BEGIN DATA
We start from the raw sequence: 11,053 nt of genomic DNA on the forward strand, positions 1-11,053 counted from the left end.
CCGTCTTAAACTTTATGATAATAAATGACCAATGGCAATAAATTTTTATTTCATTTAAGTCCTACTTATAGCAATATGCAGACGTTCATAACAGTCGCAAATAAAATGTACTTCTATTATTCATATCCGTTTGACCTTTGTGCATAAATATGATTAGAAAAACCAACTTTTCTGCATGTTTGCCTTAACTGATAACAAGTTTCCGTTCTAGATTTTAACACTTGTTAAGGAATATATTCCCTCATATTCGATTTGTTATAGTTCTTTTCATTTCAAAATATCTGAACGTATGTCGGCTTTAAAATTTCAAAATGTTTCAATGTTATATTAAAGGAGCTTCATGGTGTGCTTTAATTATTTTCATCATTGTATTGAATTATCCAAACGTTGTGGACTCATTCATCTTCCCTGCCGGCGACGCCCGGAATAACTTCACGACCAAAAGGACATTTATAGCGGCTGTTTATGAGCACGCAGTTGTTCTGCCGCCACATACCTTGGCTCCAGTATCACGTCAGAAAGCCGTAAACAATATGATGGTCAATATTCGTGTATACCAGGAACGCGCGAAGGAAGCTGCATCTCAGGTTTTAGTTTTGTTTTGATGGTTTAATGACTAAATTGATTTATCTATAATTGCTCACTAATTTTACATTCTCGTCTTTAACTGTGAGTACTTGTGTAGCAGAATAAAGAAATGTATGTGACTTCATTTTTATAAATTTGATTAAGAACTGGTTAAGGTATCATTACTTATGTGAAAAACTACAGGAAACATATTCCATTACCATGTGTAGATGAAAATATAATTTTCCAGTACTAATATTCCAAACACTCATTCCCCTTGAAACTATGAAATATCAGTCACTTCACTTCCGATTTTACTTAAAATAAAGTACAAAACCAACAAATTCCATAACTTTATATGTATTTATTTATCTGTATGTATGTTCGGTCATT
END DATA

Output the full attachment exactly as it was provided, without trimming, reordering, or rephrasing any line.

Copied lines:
We start from the raw sequence: 11,053 nt of genomic DNA on the forward strand, positions 1-11,053 counted from the left end.
CCGTCTTAAACTTTATGATAATAAATGACCAATGGCAATAAATTTTTATTTCATTTAAGTCCTACTTATAGCAATATGCAGACGTTCATAACAGTCGCAAATAAAATGTACTTCTATTATTCATATCCGTTTGACCTTTGTGCATAAATATGATTAGAAAAACCAACTTTTCTGCATGTTTGCCTTAACTGATAACAAGTTTCCGTTCTAGATTTTAACACTTGTTAAGGAATATATTCCCTCATATTCGATTTGTTATAGTTCTTTTCATTTCAAAATATCTGAACGTATGTCGGCTTTAAAATTTCAAAATGTTTCAATGTTATATTAAAGGAGCTTCATGGTGTGCTTTAATTATTTTCATCATTGTATTGAATTATCCAAACGTTGTGGACTCATTCATCTTCCCTGCCGGCGACGCCCGGAATAACTTCACGACCAAAAGGACATTTATAGCGGCTGTTTATGAGCACGCAGTTGTTCTGCCGCCACATACCTTGGCTCCAGTATCACGTCAGAAAGCCGTAAACAATATGATGGTCAATATTCGTGTATACCAGGAACGCGCGAAGGAAGCTGCATCTCAGGTTTTAGTTTTGTTTTGATGGTTTAATGACTAAATTGATTTATCTATAATTGCTCACTAATTTTACATTCTCGTCTTTAACTGTGAGTACTTGTGTAGCAGAATAAAGAAATGTATGTGACTTCATTTTTATAAATTTGATTAAGAACTGGTTAAGGTATCATTACTTATGTGAAAAACTACAGGAAACATATTCCATTACCATGTGTAGATGAAAATATAATTTTCCAGTACTAATATTCCAAACACTCATTCCCCTTGAAACTATGAAATATCAGTCACTTCACTTCCGATTTTACTTAAAATAAAGTACAAAACCAACAAATTCCATAACTTTATATGTATTTATTTATCTGTATGTATGTTCGGTCATT